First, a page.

Over the years, I’ve organized my shelves mostly by subject. I’ve thought seriously of organizing them by the Library of Congress system or the simpler Dewey Decimal system. I realized tonight that I need to arrange them chronologically — because they tell quite a bit of my story.
A couple of decades ago, I was reading a lot of theology, both the serious kind (dense intellectual books by Francis Schaeffer, for instance) and the more popular kind (lightweight volumes by Charles Colson, for another example). As I looked at some of those books — and realized that I had no desire to open them again — it occurred to me that I have no interest in reading theology anymore.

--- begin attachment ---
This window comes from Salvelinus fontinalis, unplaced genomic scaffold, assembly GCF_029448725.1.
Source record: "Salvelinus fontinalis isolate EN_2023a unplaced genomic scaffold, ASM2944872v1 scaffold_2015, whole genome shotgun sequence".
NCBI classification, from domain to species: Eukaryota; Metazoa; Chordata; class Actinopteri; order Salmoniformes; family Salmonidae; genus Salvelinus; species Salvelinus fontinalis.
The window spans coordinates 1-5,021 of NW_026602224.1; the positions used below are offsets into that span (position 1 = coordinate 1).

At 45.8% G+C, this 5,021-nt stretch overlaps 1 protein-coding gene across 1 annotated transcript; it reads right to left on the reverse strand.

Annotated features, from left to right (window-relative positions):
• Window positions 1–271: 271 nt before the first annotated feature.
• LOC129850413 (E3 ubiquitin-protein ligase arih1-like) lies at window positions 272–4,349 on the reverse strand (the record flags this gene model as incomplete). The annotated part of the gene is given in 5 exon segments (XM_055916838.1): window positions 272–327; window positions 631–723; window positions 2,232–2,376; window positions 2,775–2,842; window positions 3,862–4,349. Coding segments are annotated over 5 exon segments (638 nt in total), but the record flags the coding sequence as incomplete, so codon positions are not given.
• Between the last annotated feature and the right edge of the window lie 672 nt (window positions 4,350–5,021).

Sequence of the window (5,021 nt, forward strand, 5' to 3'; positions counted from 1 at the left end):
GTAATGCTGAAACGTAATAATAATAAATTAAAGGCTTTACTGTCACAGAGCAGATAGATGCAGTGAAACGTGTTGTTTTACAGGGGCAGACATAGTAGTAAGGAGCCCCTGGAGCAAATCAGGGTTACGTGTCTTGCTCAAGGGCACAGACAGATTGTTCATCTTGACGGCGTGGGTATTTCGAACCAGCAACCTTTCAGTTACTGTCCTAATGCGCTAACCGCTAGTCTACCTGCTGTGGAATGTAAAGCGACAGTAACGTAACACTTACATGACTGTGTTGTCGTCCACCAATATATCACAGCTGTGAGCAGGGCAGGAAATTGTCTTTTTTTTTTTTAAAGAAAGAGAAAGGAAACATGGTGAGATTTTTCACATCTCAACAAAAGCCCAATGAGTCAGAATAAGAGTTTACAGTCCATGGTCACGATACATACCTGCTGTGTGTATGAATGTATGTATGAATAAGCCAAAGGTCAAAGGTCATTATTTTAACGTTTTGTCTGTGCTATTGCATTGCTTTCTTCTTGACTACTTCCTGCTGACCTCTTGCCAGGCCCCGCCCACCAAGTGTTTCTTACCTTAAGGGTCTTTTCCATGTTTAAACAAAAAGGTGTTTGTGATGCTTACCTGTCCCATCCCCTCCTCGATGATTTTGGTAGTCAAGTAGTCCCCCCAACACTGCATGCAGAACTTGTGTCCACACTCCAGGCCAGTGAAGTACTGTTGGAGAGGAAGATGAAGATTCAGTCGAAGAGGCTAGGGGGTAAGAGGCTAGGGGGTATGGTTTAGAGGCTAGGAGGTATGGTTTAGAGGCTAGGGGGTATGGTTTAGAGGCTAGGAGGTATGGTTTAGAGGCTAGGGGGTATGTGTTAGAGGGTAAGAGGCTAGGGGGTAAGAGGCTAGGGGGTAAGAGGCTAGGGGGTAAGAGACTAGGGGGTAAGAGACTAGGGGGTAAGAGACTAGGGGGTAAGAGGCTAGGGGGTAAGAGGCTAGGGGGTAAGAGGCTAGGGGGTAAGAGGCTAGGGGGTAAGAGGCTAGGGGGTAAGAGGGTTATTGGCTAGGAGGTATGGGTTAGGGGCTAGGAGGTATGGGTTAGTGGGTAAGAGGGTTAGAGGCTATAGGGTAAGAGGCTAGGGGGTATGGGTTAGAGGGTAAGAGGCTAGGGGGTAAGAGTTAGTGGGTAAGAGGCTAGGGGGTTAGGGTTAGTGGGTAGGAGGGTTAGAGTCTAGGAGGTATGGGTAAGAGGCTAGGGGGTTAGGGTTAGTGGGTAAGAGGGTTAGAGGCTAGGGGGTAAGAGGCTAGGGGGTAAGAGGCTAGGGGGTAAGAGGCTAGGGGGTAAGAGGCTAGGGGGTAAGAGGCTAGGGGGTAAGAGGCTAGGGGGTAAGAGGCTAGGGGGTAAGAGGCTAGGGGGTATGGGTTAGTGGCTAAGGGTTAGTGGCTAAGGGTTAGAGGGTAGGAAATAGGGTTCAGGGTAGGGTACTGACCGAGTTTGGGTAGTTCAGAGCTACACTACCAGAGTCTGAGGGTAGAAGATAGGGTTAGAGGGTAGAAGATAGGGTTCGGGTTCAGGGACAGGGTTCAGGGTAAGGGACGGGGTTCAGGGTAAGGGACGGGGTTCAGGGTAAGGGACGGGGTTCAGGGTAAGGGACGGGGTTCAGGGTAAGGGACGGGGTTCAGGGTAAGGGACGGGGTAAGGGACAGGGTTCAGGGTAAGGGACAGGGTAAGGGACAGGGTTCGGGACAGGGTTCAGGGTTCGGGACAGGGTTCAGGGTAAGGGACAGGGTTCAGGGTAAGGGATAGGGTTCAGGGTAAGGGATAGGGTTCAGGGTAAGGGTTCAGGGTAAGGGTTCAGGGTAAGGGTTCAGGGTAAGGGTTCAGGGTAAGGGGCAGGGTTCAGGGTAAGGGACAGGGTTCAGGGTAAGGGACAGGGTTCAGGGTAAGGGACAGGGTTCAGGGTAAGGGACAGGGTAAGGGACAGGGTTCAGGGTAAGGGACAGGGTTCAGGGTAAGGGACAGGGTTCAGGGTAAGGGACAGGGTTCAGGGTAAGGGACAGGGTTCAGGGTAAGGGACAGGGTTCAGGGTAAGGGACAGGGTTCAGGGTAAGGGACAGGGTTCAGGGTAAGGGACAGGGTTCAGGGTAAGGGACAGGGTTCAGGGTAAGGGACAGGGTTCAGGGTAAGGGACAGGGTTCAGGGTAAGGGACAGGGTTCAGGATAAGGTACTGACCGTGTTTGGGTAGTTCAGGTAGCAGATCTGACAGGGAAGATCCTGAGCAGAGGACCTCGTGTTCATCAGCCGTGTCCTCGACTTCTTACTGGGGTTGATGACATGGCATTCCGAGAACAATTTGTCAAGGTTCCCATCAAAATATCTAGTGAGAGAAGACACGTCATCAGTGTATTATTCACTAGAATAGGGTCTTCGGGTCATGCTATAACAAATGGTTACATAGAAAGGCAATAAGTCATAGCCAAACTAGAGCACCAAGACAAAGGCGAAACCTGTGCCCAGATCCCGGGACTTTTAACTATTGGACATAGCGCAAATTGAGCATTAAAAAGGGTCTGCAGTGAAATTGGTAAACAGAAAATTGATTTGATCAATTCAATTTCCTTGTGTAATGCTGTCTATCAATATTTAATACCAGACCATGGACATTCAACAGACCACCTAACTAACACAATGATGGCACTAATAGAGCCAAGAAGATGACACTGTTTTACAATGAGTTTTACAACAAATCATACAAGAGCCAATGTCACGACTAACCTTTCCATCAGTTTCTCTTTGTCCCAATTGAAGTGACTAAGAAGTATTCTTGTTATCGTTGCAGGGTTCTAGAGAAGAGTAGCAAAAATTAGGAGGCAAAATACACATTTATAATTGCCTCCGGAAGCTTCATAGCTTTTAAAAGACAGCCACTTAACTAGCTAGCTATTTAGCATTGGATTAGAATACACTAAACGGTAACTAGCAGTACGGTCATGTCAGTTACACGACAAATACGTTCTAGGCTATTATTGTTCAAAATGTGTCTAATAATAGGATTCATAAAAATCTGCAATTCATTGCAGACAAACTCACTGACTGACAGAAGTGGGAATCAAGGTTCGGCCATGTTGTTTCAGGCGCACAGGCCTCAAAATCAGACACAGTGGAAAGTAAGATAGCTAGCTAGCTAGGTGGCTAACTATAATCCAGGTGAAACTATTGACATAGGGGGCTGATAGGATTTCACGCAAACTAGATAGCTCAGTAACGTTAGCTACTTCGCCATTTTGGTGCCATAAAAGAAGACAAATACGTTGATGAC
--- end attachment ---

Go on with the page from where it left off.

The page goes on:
Why? Is it because I know everything there is to know? Is it because I have everything figured out? No, it’s nothing like that. It’s simply because I read enough to come to peace with the fact that I wasn’t going to find what I was looking for in those books.
I realized that I was never going to figure out the truth about God by reading about the experiences of Charles Finney or the arguments of Jonathan Edwards. I’m glad I read all those things, but I finally realized that any smart person could build a systematic theology on the foundation of what other people had told him to believe. I wasn’t going to find truth there. I could only find other people’s perceptions of truth.